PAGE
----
Night to celebrate for fans as Becks, William and topless bus dancers rejoice
England’s 2-0 victory over Sweden was marked in a variety of ways.
Famous fans, part-time supporters and even royalty toasted the England football team’s greatest moment in a generation following their 2-0 World Cup quarter-final victory over Sweden.
Former England captain David Beckham, singer Robbie Williams and popstar Cheryl were among those leading the tributes as goals from Harry Maguire and Dele Alli either side of half-time in Samara saw the Three Lions through to Wednesday’s semi-final.
Some 2,300 miles away in England, fans channelled their emotions in a variety of way – from taking their clothes off to climb on top of buses and scaling traffic lights, to dousing each other with beer and hugging strangers.
And despite a busy weekend itinerary, which included a summit to decide Britain’s future relationship with the EU, Theresa May still found time to congratulate manager Gareth Southgate and the team for “another excellent win to make the whole country proud”.
The Duke of Cambridge, president of the Football Association, sent his own message of congratulations shortly after the final whistle.
Writing on the Kensington Palace twitter account, Prince William said: “You wanted to make history @England and you are doing just that. This has been an incredible #WorldCup run and we’ve enjoyed every minute. You deserve this moment – Football’s Coming Home! W”
Former England captain David Beckham – who earlier captured the spirit of a nation with a video insisting football was “coming home” – wrote on Instagram: “Here We Go… Great win , Great performance .. Confident , professional and a team that are playing for each other , playing for the manager and playing for our country… Captain performances all the way through the team…. ComeOnEngland”
Girls Aloud singer Cheryl, who attended the 2006 World Cup while married to then-England left-back Ashley Cole, paid her own tribute to the fans.
She said: “The cheers I can hear outside coming from every direction is giving me the chills!!”
An audience of 16.5 million watched Tuesday night’s penalty shoot-out victory over Colombia, with an even greater number expected to have tuned in for the Sweden match.
Some went to desperate measures to follow the action.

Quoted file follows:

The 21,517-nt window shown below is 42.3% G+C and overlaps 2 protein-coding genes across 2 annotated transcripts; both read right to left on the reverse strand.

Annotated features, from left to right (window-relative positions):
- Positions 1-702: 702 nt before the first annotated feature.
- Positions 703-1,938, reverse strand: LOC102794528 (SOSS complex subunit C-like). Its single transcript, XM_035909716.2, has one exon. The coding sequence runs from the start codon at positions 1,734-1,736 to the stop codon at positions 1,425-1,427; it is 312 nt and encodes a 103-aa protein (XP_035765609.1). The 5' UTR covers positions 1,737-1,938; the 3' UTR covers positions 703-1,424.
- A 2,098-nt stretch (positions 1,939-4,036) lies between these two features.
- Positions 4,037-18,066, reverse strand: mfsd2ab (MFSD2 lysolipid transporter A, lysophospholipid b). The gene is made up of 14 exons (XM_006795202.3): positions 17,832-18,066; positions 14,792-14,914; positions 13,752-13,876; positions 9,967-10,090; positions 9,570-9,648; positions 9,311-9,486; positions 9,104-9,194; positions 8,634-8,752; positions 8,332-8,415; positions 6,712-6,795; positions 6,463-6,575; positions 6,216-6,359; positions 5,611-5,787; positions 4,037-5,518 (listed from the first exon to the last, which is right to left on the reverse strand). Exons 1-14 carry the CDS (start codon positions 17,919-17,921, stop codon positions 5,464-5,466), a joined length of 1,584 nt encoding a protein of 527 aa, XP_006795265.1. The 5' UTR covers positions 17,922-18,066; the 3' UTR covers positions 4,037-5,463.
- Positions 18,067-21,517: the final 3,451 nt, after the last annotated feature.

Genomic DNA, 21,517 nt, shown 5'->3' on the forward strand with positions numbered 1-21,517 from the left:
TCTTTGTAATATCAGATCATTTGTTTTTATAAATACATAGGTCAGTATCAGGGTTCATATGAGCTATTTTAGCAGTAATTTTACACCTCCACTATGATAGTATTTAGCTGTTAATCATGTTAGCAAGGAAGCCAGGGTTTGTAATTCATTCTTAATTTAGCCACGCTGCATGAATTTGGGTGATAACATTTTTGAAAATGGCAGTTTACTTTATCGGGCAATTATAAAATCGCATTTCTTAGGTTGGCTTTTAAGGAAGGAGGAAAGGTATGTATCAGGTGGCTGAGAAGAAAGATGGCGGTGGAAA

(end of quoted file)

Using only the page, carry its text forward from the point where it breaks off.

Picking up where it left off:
In Doncaster, Nadine Hanlon watched the second half with her husband Lee and their wedding guests after renewing their vows.
She told the Press Association: “Amazing. It’s a great day because we’ve renewed our vows but even better that it’s topped off – England won.”
Others installed projectors at their wedding venues to ensure football-mad guests were able to keep updated.
The match was deemed so important it prompted a mini exodus from one of the British summer’s great institutions – the Wimbledon tennis tournament – as fans sought out bars showing the match.
Roads, too, were quiet as many opted against travelling during the game.
And while England only sold a fraction of their allocated tickets for the quarter-final, those who made the journey were more than content.
Terry Shepherd, 66 from Stockton-on-Tees, who was 13 in 1966 when England last lifted the trophy, said: “It’s marvellous. England have so much heartache over the years.
“I would rather play Russia in the semi-final.”
Peter John-Baptiste, 48, from Harrow, north west London, who was at Italia 90 the last time England made a semi-final, added: “How does it feel? Fantastic, we’re in World Cup semi-final for the first time in 28 years.
“It’s my seventh World Cup and I’ll be honest I can’t believe this. I never expected this at the start of the tournament.
“To be honest for a quarter final we were quite comfortable and I wasn’t expecting that because Sweden area always tough.
”Hopefully one more game and we’re in the final. I never thought I’d see my team walk out in the World Cup final but who knows, we could do it.”
There could be a sudden influx of Three Lions fans by Wednesday though, after British Airways reported a 700% surge in searches for flights to Russia from the UK since Tuesday.